Characterisation of the material and mechanical properties of atomic force microscope cantilevers with a plan-view trapezoidal geometry

Ashley D. Slattery, Adam J. Blanch, Cameron J. Shearer, Andrew J. Stapleton, Renee V. Goreham, Sarah L. Harmer, Jamie S. Quinton, Christopher T. Gibson

Research output: Contribution to journalArticlepeer-review

4 Citations (Scopus)
58 Downloads (Pure)


Cantilever devices have found applications in numerous scientific fields and instruments, including the atomic force microscope (AFM), and as sensors to detect a wide range of chemical and biological species. The mechanical properties, in particular, the spring constant of these devices is crucial when quantifying adhesive forces, material properties of surfaces, and in determining deposited mass for sensing applications. A key component in the spring constant of a cantilever is the plan-view shape. In recent years, the trapezoidal plan-view shape has become available since it offers certain advantages to fast-scanning AFM and can improve sensor performance in fluid environments. Euler beam equations relating cantilever stiffness to the cantilever dimensions and Young’s modulus have been proven useful and are used extensively to model cantilever mechanical behaviour and calibrate the spring constant. In this work, we derive a simple correction factor to the Euler beam equation for a beam-shaped cantilever that is applicable to any cantilever with a trapezoidal plan-view shape. This correction factor is based upon previous analytical work and simplifies the application of the previous researchers formula. A correction factor to the spring constant of an AFM cantilever is also required to calculate the torque produced by the tip when it contacts the sample surface, which is also dependent on the plan-view shape. In this work, we also derive a simple expression for the torque for triangular plan-view shaped cantilevers and show that for the current generation of trapezoidal plan-view shaped AFM cantilevers, this will be a good approximation. We shall apply both these correction factors to determine Young’s modulus for a range of trapezoidal-shaped AFM cantilevers, which are specially designed for fast-scanning. These types of AFM probes are much smaller in size when compared to standard AFM probes. In the process of analysing the mechanical properties of these cantilevers, important insights are also gained into their spring constant calibration and dimensional factors that contribute to the variability in their spring constant.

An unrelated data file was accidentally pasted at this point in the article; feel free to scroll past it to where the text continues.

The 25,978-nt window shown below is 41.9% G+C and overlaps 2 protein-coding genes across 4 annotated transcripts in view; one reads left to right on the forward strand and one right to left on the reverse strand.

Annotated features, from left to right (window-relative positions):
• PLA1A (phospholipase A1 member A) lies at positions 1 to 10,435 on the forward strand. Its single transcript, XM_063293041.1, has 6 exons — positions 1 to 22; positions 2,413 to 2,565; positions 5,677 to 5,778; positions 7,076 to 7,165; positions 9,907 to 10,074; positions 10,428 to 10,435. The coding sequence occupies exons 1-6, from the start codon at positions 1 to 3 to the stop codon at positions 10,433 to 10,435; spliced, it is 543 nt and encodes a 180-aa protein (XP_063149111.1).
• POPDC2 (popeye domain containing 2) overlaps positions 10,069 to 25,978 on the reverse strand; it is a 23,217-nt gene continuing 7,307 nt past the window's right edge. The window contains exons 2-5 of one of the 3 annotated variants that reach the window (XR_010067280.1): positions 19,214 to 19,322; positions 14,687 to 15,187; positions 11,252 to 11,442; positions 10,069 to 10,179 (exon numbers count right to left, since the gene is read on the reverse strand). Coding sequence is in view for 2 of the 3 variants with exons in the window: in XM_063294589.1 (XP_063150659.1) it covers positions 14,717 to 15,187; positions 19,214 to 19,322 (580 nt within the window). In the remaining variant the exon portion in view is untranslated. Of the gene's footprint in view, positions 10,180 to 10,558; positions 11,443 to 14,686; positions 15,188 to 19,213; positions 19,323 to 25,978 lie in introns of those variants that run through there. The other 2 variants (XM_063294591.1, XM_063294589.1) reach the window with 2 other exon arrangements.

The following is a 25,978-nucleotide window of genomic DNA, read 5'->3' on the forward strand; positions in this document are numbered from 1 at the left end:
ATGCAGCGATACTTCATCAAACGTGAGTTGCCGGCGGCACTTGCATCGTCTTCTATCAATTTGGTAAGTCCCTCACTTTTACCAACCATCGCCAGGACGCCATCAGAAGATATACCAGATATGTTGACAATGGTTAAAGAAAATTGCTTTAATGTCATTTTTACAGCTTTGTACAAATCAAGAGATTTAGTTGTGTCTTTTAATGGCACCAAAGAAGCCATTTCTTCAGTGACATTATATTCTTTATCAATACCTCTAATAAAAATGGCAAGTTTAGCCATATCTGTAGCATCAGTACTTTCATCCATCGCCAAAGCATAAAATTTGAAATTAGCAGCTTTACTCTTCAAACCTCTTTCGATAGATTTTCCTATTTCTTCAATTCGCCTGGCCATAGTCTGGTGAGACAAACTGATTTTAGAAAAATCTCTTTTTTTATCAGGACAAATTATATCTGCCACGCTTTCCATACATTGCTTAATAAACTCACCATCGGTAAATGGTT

Original languageEnglish
Article number2604
Number of pages17
JournalApplied Sciences (Switzerland)
Issue number13
Publication statusPublished - 1 Jul 2019

Bibliographical note

© 2019 by the authors. Licensee MDPI, Basel, Switzerland. This article is an open access article distributed under the terms and conditions of the Creative Commons Attribution (CC BY) license (


  • Atomic force microscopy
  • Calibration
  • Spring constant
  • Trapezoidal cantilever


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